• 5 out of 5 stars
  • Excellent. Well written and performed.

  • By JESS REYNOLDS on 05-22-18

another excellent addition

Overall
5 out of 5 stars
Performance
5 out of 5 stars
Story
5 out of 5 stars

Reviewed: 12-04-17

everything one loved from the first two. obviously, worries that the story might get lost as it progresses is understandable as many books in a series, starting on a strong foundation, often seem to go nowhere in the middle sections. and, to an extent, i did find myself less in a situation of, "no, don't go to someone else, i want to find out more!" i always found myself doing that in the first two. but, the characters in this book were together most of the time unlike in the first two books, so even when it shifts character, that story line is still continuing.

the biggest annoyance i found with this book was that i felt the characters were a bit more shallow in their expressions of personality. in the first two, they were all different in both subtle and obvious ways, but in this one, people seemed more or less the same minus their obvious differences... and they were all very introspective of their personalities yet confronted their personality issues in very odd ways. it was as if the writer no longer knew how to distinguish each character unless he made it blatantly obvious to himself. and, still, some minor character behaviors seemed to bleed into each other, what with all the women now suddenly biting their lips. seriously, that's not a thing women do, and it's not the only thing that shows the characters all starting to have similar baseline personalities with the only differences being their gender or other glaring, obvious items. this was the weakness in the wheel of time books with its females. it wasn't a major issue, but I'm just letting you know, if you found yourself constantly yearning to know more about a character in the first two, you'll probably find that feeling greatly diminished here bc of how they go about expressing each character.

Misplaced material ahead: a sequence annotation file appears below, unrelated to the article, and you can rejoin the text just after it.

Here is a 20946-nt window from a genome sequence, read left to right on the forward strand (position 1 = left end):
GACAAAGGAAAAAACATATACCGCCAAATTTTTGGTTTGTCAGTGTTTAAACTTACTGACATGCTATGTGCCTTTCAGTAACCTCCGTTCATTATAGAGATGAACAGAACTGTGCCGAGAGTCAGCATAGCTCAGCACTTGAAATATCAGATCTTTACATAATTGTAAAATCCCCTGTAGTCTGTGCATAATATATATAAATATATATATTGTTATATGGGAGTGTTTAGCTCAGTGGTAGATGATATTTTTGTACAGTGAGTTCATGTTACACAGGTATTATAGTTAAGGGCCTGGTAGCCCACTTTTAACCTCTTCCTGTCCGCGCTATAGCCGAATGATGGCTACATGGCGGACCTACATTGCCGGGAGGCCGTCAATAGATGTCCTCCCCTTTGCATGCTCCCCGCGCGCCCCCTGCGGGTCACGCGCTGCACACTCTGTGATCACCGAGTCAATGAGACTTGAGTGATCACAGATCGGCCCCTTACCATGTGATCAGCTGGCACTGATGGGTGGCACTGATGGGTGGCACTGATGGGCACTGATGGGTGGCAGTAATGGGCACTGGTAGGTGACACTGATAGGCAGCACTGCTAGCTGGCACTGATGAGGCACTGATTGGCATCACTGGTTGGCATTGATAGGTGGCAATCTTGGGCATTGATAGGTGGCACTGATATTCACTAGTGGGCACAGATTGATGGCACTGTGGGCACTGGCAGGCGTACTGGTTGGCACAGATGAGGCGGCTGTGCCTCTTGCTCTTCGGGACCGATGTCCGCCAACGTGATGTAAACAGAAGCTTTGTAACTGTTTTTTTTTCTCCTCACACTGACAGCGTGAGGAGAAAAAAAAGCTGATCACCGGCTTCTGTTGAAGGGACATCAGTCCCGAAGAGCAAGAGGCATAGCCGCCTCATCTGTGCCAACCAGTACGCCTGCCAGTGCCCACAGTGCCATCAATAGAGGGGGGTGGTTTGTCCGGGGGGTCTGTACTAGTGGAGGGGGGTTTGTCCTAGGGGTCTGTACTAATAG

still a great book that i enjoyed, and the personality issue was MINOR but when the book is otherwise amazing, that minor problem becomes a bit more stark.

  • Teckla

  • Vlad Taltos, Book 3
  • By: Steven Brust
  • Narrated by: Bernard Setaro Clark
  • Length: 7 hrs and 13 mins
  • Unabridged
  • Overall
    4.5 out of 5 stars 432
  • Performance
    4.5 out of 5 stars 382
  • Story
    4.5 out of 5 stars 385

Soon after the events of Jhereg, Vlad becomes embroiled in a struggle between the House of the Jhereg and a group of revolutionaries that his wife has joined.

  • 5 out of 5 stars
  • Rebel Uprising

  • By Ron on 08-20-12

Good but...

Overall
5 out of 5 stars
Performance
5 out of 5 stars
Story
4 out of 5 stars

Reviewed: 09-10-15

If you've liked the previous books, you should like this one.

This book focused on the tensions ever present and continuously causing problems within Taltos's world relating to how humans and Tekla are treated.

However, unlike the predecessors, this book didn't revolve around a master plan that had to be figured out but, rather, where Taltos felt he fit in with the world. As I had become accustomed to these puzzles, I did feel mildly let down at having no great master plan to figure out alongside Taltos, so I felt a bit more bored listening to this one.

So, 4 for stars for the story, while I continue to love the narrator. Overall, I'll give a 5 star because the book still gave excellent insight into this world, how it works, etc.

  • A Memory of Light

  • Wheel of Time, Book 14
  • By: Robert Jordan, Brandon Sanderson
  • Narrated by: Michael Kramer, Kate Reading
  • Length: 41 hrs and 47 mins
  • Unabridged
  • Overall
    5 out of 5 stars 17,929
  • Performance
    5 out of 5 stars 16,353
  • Story
    5 out of 5 stars 16,367

Since 1990, when Robert Jordan’s The Wheel of Time® burst on the world with its first book, The Eye of the World, listeners have been anticipating the final scenes of this extraordinary saga, which has sold over 40 million copies in over 32 languages. When Robert Jordan died in 2007, all feared that these concluding scenes would never be written. But working from notes and partials left by Jordan, established fantasy writer Brandon Sanderson stepped in to complete the masterwork.